Ms. Begay has just been hired as a first-year fourth-grade teacher at Silverado Elementary School. At the school orientation for new staff, the principal discussed the most recent state assessment results and informed the new teachers that they would be required to incorporate state standards and curricular goals into their instructional lesson planning. As Ms. Begay begins to develop her units and lessons for the upcoming year, she focuses on one semester at a time. She recognizes that she needs to address the state standards in her lessons and begins to reflect on how to make that work for her group of students. She knows that she will have students of varying backgrounds and abilities, and wants to make sure the curriculum meets the needs of all of her students, since she is not sure if all students are even at grade level. She also wants to ensure that her students are actively engaged in learning and find the lessons exciting. She is concerned that teaching to the standards will be boring and will just be “teaching to the test.”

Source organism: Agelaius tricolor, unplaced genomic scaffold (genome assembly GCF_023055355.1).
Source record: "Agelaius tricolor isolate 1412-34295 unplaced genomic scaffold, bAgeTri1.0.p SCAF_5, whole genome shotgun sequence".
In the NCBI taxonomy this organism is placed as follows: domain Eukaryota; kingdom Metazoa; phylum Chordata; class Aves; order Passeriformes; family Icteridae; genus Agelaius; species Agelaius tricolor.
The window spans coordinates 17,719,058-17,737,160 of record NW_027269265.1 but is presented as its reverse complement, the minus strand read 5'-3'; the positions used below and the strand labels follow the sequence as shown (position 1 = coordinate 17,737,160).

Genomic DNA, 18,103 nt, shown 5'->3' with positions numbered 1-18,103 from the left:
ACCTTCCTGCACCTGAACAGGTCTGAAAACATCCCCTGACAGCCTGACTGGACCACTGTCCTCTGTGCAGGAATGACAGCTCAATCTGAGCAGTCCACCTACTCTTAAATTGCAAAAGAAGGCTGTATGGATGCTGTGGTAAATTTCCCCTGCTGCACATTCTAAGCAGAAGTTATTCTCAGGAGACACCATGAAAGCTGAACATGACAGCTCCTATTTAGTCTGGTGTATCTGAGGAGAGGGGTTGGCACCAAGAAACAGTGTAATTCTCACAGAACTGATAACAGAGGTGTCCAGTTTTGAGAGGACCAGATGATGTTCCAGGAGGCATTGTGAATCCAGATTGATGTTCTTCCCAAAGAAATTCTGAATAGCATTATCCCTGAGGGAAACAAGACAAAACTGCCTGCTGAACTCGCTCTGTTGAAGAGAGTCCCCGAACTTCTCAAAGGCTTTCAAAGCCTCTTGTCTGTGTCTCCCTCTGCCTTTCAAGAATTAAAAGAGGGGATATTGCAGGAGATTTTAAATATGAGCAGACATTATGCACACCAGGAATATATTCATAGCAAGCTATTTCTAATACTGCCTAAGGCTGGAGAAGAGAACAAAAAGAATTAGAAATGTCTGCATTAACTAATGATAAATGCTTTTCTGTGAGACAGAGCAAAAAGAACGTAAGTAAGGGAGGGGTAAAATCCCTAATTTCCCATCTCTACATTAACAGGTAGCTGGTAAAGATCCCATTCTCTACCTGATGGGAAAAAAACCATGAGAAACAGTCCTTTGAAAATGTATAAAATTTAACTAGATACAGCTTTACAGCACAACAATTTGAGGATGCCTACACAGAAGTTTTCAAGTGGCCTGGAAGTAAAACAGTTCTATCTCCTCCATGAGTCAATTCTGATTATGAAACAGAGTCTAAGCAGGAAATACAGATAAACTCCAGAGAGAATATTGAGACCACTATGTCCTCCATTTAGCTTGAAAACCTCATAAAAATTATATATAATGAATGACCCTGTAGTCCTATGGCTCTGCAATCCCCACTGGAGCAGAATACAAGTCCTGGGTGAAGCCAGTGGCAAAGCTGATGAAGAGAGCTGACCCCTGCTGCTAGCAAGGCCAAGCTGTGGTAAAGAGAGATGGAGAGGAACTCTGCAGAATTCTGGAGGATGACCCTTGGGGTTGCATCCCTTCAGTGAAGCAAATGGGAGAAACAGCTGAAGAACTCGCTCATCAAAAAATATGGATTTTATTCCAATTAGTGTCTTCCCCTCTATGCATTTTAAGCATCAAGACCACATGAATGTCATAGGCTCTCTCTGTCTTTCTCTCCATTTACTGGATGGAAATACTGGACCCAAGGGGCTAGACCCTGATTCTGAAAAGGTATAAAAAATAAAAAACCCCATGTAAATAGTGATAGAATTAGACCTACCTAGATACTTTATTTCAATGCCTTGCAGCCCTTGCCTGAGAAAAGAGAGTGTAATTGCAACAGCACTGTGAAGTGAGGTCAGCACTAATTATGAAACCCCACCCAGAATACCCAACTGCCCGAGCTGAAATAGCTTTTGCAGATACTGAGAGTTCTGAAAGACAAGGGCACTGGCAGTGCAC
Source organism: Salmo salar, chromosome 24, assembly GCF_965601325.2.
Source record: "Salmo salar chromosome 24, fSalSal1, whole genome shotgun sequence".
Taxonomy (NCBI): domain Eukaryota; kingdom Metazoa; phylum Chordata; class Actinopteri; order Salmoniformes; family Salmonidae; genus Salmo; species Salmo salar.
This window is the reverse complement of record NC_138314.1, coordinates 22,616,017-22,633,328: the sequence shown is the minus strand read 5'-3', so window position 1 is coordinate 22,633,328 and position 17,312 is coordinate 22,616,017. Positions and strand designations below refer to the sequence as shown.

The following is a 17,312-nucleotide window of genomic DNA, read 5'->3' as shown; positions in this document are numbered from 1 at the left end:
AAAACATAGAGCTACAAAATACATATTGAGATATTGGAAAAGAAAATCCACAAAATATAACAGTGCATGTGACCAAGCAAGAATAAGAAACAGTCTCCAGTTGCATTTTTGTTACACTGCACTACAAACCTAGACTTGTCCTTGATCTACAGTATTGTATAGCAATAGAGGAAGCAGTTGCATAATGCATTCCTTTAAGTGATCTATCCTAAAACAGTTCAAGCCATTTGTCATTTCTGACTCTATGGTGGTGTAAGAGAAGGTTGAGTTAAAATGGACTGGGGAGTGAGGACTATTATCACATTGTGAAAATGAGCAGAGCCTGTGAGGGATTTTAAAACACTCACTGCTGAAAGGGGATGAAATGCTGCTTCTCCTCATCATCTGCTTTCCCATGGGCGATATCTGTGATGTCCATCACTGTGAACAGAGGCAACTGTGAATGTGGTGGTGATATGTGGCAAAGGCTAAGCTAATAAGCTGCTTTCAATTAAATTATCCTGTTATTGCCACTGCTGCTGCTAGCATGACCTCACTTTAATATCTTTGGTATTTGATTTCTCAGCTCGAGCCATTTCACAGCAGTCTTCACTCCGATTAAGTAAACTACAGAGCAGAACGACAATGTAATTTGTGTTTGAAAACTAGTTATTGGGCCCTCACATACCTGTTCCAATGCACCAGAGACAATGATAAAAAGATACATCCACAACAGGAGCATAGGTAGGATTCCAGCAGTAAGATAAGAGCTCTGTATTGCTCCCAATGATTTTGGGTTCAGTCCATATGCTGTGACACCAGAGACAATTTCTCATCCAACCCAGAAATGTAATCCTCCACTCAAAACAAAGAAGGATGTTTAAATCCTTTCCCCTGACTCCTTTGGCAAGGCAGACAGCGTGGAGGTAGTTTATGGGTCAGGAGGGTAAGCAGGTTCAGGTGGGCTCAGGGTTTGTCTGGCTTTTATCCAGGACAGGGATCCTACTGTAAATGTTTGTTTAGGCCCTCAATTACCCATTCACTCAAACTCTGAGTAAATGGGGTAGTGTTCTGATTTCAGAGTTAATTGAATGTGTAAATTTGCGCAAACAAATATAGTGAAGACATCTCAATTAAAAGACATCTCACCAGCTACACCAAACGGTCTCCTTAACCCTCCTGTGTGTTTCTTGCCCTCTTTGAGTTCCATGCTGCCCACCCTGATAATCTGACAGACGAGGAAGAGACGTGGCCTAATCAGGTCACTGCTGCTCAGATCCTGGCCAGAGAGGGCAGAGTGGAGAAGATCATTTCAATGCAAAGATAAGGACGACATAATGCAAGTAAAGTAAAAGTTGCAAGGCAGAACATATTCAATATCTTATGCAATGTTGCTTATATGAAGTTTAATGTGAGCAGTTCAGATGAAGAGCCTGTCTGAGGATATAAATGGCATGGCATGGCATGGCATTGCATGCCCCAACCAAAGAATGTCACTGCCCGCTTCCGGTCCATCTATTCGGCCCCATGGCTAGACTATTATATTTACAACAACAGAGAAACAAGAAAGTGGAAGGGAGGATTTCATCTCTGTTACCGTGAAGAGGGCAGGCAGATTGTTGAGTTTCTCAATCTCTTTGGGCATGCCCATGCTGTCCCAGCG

Here’s your Challenge:
How will Ms. Begay know she is teaching her students everything they need to learn this year?
What should Ms. Begay find out about her students before planning her curriculum units and lessons?
How will Ms. Begay know if her lesson plans are effective and her students are learning?
What should Ms. Begay know about creating effective lesson plans?